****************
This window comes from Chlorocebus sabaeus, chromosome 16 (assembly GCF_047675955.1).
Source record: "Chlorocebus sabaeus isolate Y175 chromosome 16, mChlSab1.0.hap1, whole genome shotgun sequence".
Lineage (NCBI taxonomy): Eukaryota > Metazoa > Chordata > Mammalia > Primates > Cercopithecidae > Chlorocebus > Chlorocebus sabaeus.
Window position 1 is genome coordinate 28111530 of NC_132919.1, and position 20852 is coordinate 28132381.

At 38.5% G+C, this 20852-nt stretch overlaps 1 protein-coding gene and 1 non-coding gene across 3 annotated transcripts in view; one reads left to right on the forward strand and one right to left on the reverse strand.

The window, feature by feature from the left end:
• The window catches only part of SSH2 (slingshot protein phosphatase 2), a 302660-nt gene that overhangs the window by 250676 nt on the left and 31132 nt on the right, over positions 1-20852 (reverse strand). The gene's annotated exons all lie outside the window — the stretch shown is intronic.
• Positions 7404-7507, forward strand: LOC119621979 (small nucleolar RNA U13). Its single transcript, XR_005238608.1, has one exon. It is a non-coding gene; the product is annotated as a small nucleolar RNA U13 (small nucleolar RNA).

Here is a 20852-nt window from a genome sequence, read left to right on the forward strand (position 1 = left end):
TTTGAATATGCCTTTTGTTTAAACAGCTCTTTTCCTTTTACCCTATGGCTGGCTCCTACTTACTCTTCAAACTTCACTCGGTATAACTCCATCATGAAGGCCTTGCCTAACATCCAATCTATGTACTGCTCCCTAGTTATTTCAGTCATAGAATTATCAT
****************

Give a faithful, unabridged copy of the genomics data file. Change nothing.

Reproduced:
This window comes from Chlorocebus sabaeus, chromosome 16 (assembly GCF_047675955.1).
Source record: "Chlorocebus sabaeus isolate Y175 chromosome 16, mChlSab1.0.hap1, whole genome shotgun sequence".
Lineage (NCBI taxonomy): Eukaryota > Metazoa > Chordata > Mammalia > Primates > Cercopithecidae > Chlorocebus > Chlorocebus sabaeus.
Window position 1 is genome coordinate 28111530 of NC_132919.1, and position 20852 is coordinate 28132381.

At 38.5% G+C, this 20852-nt stretch overlaps 1 protein-coding gene and 1 non-coding gene across 3 annotated transcripts in view; one reads left to right on the forward strand and one right to left on the reverse strand.

The window, feature by feature from the left end:
• The window catches only part of SSH2 (slingshot protein phosphatase 2), a 302660-nt gene that overhangs the window by 250676 nt on the left and 31132 nt on the right, over positions 1-20852 (reverse strand). The gene's annotated exons all lie outside the window — the stretch shown is intronic.
• Positions 7404-7507, forward strand: LOC119621979 (small nucleolar RNA U13). Its single transcript, XR_005238608.1, has one exon. It is a non-coding gene; the product is annotated as a small nucleolar RNA U13 (small nucleolar RNA).

Here is a 20852-nt window from a genome sequence, read left to right on the forward strand (position 1 = left end):
TTTGAATATGCCTTTTGTTTAAACAGCTCTTTTCCTTTTACCCTATGGCTGGCTCCTACTTACTCTTCAAACTTCACTCGGTATAACTCCATCATGAAGGCCTTGCCTAACATCCAATCTATGTACTGCTCCCTAGTTATTTCAGTCATAGAATTATCAT